The After Paradise host left Jade and Tanner's nuptials with "newfound compassion and even a little respect"
Filling a courtyard dripped in flowers and chandeliers with my ex-boyfriend and 10 of his ex-girlfriends as I proceed down a large staircase in a giant gown looking flawless and expensive is pretty much my darkest fantasy.
Three weeks ago, I got to see Jade Roper do just that.
I’d never been invited to a Bachelor wedding – and I wasn’t sure what to expect.
Up until my experience hosting After Paradise, I didn’t think of the contestants as real people who got “real married.” They were characters. No, they were tweets.
I watched each season with judgment, rolling my eyes at the romance and looking for the jokes. My favorite part of each episode was the breakup, the breakdown, and the pensive limo ride home. Jade, to me, was simply the “Wild Mustang,” the girl who posed for Playboy, the girl who wasn’t the girl covered in mascara and left for dead in the Badlands.
Over the course of Bachelor in Paradise, I fell in love with a different Jade, a humble, soft-spoken girl who stood up for her friends, didn’t wear makeup and took a chance on Tanner Tolbert.
Their dynamic wasn’t something you could stage or force. They didn’t need an awkward helicopter ride around Cabo or an intimate dinner on the beach surrounded by silk pillows; watching them talking on a bed about “what happens next” was enough. I believed them. I believed in them. So, when they extended an invite to their nuptials, I was thrilled to say yes.
My sister, Samantha, escorted me down to Dana Point for the big day. When we arrived, we were instantly ushered to the top of a staircase and told to wait in line as camera crews filmed our entrance. Taking my place in line, I was surrounded by former contestants. J.J. tapped me on the shoulder to let me know he still didn’t have a job, Sarah Herron gave me a hug and Clare pretended to not see me. I felt like I’d been locked in Madame Tussaud’s after midnight and all the mannequins had come to life to kill me.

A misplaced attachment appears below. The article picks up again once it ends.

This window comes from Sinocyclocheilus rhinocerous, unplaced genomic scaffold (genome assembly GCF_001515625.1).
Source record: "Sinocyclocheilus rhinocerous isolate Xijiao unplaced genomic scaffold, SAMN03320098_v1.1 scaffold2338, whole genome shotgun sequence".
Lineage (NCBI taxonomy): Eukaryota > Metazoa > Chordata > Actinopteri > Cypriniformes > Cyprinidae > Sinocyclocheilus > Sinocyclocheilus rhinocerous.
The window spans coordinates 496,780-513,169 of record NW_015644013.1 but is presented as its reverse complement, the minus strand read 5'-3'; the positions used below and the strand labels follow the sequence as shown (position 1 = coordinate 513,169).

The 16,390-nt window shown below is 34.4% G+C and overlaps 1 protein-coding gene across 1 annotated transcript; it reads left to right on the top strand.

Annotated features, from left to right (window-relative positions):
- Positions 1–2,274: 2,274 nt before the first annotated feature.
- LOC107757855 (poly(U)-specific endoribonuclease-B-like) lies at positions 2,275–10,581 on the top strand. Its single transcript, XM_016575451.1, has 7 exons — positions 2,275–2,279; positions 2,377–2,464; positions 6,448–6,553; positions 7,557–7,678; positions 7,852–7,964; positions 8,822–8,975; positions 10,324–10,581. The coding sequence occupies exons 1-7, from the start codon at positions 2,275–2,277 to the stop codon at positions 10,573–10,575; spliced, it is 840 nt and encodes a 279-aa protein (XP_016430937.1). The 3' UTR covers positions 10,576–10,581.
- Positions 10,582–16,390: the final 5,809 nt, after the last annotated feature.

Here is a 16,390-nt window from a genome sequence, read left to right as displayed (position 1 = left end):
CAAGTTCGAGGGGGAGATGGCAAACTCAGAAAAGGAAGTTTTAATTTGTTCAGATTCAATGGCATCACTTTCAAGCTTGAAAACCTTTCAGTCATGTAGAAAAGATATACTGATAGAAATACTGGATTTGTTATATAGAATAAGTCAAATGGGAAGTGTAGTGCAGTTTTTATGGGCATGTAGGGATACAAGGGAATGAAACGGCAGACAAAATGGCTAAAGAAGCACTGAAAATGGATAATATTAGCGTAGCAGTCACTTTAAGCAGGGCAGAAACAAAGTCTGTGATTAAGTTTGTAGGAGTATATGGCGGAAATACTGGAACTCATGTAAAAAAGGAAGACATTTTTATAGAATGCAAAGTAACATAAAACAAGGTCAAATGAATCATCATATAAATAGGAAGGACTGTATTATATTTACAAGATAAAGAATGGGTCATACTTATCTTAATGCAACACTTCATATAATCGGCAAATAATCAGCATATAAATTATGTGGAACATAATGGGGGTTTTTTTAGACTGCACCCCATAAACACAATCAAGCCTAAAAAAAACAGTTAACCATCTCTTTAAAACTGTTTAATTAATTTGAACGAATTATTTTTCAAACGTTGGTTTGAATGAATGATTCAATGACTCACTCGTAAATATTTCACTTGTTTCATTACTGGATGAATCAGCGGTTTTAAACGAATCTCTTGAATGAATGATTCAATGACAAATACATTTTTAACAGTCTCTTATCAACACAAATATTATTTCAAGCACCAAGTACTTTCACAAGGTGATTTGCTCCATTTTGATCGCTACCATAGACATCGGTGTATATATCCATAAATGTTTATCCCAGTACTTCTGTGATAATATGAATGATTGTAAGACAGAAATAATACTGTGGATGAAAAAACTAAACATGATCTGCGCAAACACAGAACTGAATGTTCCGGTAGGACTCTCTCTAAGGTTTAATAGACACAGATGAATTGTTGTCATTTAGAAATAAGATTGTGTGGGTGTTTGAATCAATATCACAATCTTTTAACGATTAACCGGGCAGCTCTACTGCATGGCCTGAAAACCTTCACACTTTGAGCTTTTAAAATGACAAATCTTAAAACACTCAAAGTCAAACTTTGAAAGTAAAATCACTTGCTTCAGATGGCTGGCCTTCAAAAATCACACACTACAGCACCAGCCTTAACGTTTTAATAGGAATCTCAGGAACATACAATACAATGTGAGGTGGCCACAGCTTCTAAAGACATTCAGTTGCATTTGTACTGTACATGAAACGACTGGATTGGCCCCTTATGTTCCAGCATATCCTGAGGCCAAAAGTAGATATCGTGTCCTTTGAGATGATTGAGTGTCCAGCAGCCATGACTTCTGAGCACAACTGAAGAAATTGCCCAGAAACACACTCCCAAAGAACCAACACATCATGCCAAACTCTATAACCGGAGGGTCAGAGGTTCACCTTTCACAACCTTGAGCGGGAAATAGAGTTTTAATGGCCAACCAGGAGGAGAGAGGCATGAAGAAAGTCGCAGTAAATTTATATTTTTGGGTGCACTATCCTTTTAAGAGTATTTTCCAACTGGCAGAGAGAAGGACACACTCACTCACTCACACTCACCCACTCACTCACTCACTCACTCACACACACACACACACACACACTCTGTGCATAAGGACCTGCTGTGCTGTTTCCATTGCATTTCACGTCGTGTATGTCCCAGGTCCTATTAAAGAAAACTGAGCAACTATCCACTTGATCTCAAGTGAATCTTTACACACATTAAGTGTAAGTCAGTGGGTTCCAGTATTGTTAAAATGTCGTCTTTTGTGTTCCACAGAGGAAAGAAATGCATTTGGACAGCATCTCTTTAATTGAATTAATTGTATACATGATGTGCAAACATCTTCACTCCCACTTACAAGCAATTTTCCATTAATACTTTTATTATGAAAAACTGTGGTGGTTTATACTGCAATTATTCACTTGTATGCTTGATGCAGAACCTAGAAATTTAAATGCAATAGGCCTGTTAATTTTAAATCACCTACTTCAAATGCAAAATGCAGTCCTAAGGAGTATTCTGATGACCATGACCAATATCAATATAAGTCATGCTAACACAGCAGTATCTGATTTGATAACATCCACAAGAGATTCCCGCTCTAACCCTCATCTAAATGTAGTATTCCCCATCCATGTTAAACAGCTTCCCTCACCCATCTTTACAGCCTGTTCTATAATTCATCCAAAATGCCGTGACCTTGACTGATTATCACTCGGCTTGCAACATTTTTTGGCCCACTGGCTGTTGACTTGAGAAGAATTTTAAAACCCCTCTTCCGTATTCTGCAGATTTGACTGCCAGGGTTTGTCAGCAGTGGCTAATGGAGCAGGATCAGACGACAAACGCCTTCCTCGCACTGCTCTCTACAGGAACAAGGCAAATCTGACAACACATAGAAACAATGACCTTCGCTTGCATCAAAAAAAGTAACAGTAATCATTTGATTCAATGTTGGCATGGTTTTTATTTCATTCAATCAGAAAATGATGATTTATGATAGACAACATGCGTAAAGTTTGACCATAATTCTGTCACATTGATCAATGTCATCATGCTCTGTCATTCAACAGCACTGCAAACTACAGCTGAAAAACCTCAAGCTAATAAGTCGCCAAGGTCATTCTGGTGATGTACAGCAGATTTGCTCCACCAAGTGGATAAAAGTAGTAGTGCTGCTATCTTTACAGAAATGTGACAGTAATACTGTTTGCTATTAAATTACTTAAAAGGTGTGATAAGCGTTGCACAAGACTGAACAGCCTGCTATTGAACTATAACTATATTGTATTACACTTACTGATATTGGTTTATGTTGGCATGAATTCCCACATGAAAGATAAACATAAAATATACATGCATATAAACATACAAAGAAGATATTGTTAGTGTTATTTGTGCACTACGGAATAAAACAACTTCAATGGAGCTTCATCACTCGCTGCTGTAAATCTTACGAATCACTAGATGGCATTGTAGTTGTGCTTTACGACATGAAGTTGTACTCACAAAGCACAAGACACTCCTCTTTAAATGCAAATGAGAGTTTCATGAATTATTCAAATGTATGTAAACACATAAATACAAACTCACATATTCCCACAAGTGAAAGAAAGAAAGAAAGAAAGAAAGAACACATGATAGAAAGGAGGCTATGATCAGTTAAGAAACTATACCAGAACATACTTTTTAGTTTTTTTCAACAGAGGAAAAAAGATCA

As I walked down the circuitous staircase into the party, a wave of insecurity took hold. The kind I imagine each of the contestants feels the first time they walk into the Bachelor mansion with nothing but a name, a job title and a glass of white wine. Did I wear the right shoes? Am I wearing too much makeup? Does Clare really hate me? Is Neil Lane judging my wedding ring? Does Nick Viall think I’m hot? Why are most of these people 10 years younger than me? What happened to my 20s? What did breast-feeding do to my boobs? Should I get lip injections? Highlights? A facelift?
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I would have assumed I was going crazy were it not for my sister turning to me and asking, “Do you think we should go back to the room and apply fake lashes?’ ”
“Definitely” I said, slamming a Chardonnay and scurrying toward the exit.
Back in the room, the reality that we weren’t reality stars set in and we were able to process what was happening to us. We’d entered a Bachelor vortex, where even the most self-possessed people can turn around and give a blubbering confession to the camera about how inadequate they feel as humans.
For the first time, I could see how and why these people come off the way they do. It isn’t their fault, it isn’t the prodding of producers or even the hope for fame: It’s the environment and the paranoia it breeds.
Smoothing down our newly glued lashes and armed with the understanding that we weren’t actually in Dana Point looking for love, Samantha and I returned to our seats for the ceremony. We sandwiched ourselves on lawn chairs between Chris Soules and Andi Dorfman as we watched an incandescent Jade walk down the aisle.
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Chris Harrison, along with Jade’s soon-to-be husband, Tanner, waited anxiously at the altar. For all the eye-rolling I’d have done watching this kind of production from home, I found myself silent and at times even moved to tears by how truly authentic the whole thing was. In a hot tub filled with drama and Joe Bailey’s you-know-what, Jade and Tanner managed to find true love and get “real married.”
Family, friends, and exes co-mingled on the dance floor as Seal popped out of nowhere to sing the only Seal song I know. I glanced once more around the room at the many familiar faces, with newfound compassion and even a little respect.
Then I bid Bachelor-land farewell and took that pensive limo ride home.
Jenny Mollen is the author of the upcoming book Live Fast Die Hot, out June 14.